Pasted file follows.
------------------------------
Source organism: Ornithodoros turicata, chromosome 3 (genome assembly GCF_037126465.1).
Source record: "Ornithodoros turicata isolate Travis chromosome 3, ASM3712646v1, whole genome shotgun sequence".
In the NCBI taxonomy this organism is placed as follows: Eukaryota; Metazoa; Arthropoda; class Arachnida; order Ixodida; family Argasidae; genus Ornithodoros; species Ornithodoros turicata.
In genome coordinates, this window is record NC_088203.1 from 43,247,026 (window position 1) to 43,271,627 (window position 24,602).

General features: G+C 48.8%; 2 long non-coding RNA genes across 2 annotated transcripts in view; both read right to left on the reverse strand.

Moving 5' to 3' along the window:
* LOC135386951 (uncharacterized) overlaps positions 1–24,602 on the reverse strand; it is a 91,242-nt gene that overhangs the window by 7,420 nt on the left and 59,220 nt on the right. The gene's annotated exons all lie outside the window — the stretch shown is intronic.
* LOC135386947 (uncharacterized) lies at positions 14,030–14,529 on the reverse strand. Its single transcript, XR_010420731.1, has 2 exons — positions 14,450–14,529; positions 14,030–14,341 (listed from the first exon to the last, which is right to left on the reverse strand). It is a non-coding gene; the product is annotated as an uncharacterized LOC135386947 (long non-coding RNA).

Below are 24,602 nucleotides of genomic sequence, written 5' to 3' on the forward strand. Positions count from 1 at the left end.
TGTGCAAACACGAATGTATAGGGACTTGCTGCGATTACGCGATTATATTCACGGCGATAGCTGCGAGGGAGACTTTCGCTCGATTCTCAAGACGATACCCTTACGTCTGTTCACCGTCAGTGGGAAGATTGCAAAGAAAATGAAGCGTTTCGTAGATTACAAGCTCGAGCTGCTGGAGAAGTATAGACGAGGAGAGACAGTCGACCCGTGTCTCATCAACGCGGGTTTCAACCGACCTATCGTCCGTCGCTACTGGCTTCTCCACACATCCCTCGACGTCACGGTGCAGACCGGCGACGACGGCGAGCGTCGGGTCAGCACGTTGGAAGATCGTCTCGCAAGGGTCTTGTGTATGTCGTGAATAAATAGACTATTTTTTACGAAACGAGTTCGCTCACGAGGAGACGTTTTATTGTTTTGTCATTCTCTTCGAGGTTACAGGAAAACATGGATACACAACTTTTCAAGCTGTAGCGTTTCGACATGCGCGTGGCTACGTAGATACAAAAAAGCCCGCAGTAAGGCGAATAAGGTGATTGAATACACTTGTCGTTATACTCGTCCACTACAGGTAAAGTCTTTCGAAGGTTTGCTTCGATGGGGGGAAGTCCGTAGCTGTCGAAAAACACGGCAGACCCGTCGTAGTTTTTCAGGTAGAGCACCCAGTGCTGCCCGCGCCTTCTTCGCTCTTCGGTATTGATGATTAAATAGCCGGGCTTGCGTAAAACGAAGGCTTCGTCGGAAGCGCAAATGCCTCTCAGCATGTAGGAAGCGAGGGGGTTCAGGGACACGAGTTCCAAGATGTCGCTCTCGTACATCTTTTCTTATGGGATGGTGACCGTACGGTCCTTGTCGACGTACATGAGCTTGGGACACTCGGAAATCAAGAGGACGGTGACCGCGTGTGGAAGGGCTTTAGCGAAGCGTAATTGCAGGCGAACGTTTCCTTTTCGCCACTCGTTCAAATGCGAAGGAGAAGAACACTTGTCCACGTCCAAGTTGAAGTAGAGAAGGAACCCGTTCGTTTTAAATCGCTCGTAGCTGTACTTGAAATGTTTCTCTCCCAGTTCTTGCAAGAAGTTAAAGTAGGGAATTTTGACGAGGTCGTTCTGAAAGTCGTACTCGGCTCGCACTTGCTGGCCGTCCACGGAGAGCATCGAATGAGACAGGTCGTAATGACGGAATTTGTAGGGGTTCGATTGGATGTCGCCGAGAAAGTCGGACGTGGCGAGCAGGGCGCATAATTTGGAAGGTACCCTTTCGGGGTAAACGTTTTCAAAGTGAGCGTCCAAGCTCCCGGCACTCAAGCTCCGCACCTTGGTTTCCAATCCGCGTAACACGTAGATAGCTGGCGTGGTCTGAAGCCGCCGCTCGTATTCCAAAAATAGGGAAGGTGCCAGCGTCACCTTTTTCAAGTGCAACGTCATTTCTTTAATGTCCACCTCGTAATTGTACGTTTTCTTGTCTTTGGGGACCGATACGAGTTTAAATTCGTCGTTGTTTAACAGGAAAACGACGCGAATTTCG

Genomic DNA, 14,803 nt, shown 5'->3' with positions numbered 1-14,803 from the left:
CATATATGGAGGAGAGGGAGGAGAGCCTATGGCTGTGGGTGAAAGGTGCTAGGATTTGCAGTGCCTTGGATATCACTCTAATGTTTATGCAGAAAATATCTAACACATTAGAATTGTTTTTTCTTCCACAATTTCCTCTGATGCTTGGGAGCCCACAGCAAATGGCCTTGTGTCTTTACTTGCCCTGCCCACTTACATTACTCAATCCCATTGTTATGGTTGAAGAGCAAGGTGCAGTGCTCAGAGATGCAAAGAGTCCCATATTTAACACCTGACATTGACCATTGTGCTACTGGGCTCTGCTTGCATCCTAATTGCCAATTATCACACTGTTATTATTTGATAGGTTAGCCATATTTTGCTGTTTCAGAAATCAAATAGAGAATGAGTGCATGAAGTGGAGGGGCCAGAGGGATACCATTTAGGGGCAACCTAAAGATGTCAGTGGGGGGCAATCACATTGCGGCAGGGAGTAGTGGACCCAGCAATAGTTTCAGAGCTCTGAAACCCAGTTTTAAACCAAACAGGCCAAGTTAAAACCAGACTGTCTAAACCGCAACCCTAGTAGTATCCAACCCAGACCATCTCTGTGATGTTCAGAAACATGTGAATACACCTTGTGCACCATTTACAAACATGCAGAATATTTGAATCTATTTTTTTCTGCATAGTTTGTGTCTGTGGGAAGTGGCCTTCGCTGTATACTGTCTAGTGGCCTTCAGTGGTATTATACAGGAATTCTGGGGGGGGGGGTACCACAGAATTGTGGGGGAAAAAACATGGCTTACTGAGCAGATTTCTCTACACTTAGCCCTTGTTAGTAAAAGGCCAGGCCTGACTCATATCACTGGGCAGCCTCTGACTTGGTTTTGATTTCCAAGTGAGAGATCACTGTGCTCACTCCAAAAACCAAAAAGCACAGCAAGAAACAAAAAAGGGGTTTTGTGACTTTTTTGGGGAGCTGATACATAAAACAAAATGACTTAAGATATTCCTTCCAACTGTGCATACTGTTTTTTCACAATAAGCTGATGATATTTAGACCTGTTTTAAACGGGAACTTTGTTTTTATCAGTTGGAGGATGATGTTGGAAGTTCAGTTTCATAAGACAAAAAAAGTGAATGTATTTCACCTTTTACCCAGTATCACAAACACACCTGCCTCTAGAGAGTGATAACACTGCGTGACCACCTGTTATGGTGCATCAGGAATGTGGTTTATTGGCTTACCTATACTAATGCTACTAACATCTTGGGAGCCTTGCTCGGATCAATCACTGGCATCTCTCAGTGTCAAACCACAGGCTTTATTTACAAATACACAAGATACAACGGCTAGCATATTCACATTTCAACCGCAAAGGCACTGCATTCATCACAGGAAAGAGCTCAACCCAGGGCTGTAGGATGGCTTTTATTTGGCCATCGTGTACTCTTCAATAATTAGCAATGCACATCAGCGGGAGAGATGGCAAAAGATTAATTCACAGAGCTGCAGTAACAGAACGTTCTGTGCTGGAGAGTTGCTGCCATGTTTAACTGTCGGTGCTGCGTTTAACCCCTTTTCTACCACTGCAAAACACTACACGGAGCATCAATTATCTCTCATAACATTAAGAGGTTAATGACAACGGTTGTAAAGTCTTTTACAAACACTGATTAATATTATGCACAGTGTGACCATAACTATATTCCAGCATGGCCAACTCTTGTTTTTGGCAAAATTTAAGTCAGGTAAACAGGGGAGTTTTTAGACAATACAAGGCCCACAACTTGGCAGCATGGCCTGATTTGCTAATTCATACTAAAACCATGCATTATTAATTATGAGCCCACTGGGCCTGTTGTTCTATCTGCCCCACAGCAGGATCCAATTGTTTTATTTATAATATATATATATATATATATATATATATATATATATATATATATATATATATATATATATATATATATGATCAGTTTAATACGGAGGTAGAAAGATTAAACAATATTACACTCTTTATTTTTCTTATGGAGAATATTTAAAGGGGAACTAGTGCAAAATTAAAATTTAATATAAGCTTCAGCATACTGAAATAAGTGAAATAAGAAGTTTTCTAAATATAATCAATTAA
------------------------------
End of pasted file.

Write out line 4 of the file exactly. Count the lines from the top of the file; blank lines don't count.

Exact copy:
In genome coordinates, this window is record NC_088203.1 from 43,247,026 (window position 1) to 43,271,627 (window position 24,602).